In the latest of our Global Focus features, Emily Marsay delivers a gem in the form of German composer, Nils Frahm.
From Bach to Beethoven, Germany’s a country that’s never been short of classical masterminds, and that’s a legacy that doesn’t appear to be discontinued any time soon – not with the emergence of progressive, touching and critically acclaimed pianist Nils Frahm.
Based in the country’s cultural capital, the 33 year old Berliner, like the great composers before him, had began his musical education before he had even hit puberty. While the rest of us mortals were picking up our first recorder, he was being taught to play piano by Nahum Brodski – a student of the last scholar of Tschaikowski.
As a result of this, Frahm became immersed in the styles of the great classical pianists of the past, but it is this his combination of this with his study of contemporary composers which shines through in his forward-thinking music.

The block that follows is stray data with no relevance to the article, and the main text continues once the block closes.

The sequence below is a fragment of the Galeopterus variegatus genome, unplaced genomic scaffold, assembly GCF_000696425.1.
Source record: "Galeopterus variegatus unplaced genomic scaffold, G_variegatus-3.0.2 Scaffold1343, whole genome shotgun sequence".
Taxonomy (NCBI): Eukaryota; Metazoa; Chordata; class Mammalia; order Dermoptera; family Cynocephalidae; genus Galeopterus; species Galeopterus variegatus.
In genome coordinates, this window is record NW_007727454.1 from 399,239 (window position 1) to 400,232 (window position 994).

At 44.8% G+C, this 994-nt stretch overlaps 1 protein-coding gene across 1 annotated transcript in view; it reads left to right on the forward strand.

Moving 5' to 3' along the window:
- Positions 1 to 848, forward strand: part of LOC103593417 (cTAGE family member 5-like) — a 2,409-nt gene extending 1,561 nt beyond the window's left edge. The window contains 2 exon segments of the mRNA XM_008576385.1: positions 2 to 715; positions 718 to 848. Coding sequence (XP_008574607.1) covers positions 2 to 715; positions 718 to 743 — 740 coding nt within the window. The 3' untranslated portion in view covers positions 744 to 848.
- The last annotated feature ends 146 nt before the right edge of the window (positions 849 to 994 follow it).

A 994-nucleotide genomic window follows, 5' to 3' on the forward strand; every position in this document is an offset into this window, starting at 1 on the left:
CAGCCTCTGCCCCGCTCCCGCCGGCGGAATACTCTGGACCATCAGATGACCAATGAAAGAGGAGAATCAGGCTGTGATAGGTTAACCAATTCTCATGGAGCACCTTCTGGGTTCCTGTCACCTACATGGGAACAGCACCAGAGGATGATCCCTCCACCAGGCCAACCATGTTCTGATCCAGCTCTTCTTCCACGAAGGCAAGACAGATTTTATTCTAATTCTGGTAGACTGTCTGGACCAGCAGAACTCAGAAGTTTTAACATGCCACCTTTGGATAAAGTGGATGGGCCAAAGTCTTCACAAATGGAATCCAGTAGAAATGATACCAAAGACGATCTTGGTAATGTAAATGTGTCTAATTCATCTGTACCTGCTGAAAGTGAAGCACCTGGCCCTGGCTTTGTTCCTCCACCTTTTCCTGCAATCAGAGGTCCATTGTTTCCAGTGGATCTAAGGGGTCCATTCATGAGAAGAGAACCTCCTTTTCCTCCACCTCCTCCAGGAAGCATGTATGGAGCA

It was not until the release of his most recent solo album, Screws, that I began listening to Frahm’s music. Single Says is a composition that moves me; if you could hear emotion, here is what it would sound like.
I like to think that the short bursts of melody at the beginning are representative of tentative hope, which moves, through an 8 minute journey, into an crescendo, as if you have stopped holding back and have succumbed to an overwhelming emotion built up inside of you.
I recommend listening to it when you have a moment of solitude – this music brings you into the presence of the composer and he is the perfect company. Isolation turns into a feeling of a shared entity; the music lift your spirits up.
With its melancholy risings and falls I’m part of this journey with Frahm and he takes me away.
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